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21st Century Medicare
"When Medicare was passed in 1965, President Lyndon Johnson said: No longer will older Americans be denied the healing miracle of modern medicine. No longer will illness crush and destroy the savings that they have so carefully put away over a lifetime. Thirty-six years later, it is time for our Nation to come together and renew that commitment."
-- President George W. Bush
Medicare today provides health insurance to nearly 40 million people aged 65 and over as well as to people with long-term disabilities. For 36 years, Medicare has been immensely successful in fulfilling President Johnsons vision of helping seniors achieve the promise of a secure, vigorous retirement. Medicare has given over 90 million seniors access to many of the advances of modern medicine, which have helped them live longer and healthier lives. Medicare has also helped protect seniors from the higher costs of advanced care. But as we enter the 21st century, Medicares promise is threatened by:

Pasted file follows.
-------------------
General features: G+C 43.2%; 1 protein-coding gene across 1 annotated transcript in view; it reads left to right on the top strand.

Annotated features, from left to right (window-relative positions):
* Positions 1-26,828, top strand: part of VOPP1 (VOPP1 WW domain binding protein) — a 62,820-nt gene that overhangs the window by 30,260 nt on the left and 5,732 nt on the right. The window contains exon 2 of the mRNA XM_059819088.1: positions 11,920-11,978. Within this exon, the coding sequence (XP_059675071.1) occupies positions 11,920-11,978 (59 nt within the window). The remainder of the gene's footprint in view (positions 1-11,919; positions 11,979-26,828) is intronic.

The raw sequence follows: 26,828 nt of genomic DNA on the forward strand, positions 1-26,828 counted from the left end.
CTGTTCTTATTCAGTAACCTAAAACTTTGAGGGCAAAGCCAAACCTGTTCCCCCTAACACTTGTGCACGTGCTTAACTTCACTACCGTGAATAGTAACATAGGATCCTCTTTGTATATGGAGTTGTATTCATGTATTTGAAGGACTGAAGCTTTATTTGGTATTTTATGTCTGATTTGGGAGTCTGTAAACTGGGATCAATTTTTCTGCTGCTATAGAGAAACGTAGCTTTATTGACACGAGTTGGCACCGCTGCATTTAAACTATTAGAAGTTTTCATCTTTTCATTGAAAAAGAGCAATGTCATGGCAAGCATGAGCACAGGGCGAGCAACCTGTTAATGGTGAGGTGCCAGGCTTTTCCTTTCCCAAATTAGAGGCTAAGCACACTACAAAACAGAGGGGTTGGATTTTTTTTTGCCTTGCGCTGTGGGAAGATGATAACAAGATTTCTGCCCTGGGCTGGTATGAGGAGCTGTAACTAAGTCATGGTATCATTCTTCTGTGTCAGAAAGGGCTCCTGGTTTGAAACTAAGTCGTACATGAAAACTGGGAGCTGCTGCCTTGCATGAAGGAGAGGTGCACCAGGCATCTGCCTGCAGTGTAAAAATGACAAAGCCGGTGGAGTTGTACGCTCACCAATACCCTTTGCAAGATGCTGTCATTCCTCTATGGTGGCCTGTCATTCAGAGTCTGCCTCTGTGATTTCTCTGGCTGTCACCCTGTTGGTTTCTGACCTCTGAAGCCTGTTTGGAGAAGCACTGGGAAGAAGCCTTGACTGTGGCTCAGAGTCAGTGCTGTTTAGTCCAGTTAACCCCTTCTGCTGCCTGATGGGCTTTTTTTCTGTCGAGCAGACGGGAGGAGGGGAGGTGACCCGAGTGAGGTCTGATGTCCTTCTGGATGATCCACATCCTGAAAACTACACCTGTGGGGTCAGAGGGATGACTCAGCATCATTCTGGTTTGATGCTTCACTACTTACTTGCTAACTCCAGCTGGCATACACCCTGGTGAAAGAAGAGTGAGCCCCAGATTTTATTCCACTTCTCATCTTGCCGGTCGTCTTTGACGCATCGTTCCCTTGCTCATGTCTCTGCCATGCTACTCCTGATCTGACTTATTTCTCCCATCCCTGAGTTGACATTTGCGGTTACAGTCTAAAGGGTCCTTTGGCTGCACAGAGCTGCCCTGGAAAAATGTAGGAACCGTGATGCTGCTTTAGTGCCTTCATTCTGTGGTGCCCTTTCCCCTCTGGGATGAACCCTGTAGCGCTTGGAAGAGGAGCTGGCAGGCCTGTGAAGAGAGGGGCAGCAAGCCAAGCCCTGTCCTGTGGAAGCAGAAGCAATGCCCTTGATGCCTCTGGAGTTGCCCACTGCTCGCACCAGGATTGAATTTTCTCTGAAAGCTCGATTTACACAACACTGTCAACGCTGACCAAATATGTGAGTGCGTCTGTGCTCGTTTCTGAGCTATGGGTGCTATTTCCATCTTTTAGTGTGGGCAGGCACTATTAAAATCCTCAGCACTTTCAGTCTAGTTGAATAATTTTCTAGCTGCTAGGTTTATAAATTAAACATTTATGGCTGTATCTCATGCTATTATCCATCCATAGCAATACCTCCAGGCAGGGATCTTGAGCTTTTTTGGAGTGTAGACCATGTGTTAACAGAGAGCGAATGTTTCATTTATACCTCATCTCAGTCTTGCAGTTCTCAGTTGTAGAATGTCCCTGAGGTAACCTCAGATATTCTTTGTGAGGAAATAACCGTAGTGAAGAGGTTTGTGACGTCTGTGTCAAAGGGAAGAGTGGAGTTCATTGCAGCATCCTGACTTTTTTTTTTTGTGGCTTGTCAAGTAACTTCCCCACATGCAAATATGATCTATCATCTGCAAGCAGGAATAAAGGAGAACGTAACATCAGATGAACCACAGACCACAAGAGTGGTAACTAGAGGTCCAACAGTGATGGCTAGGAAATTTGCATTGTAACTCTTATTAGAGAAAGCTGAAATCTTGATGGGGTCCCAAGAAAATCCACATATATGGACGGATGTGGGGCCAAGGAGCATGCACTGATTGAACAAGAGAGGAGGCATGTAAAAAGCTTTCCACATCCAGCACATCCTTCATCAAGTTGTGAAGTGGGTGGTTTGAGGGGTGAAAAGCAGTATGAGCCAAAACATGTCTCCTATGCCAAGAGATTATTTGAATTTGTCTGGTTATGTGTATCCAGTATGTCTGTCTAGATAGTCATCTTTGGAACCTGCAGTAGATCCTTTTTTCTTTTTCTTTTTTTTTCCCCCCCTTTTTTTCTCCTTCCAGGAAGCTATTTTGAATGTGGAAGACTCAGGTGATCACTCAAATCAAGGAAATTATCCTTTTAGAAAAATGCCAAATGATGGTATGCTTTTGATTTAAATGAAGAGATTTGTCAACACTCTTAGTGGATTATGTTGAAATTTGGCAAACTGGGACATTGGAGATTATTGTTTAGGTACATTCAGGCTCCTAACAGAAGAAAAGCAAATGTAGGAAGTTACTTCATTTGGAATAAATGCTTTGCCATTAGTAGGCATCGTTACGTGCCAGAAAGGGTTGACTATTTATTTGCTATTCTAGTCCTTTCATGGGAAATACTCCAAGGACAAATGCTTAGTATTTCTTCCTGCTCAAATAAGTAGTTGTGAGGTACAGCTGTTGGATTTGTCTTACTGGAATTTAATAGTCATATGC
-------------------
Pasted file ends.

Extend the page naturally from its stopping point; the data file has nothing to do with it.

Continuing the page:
If we do not take steps to improve Medicare now, Medicare it may be unable to deliver on its promise of a secure and healthy retirement for todays and or tomorrows seniors:
Failing to act to meet these unavoidable challenges may lead to more extreme changes later, including government controls on prescription drugs and stricter coverage limits in Medicare. These changes would reduce access to needed treatments and slow the development of new technologies, such as promising new drugs for Alzheimers disease and common cancers. We must come together now to take the sound, careful, and deliberate steps needed to improve the Medicare program for todays and tomorrows beneficiariesseniors. Thirty-six years from now, we should still have a Medicare program that fulfills President Johnsons promise of a secure and vibrant retirement.
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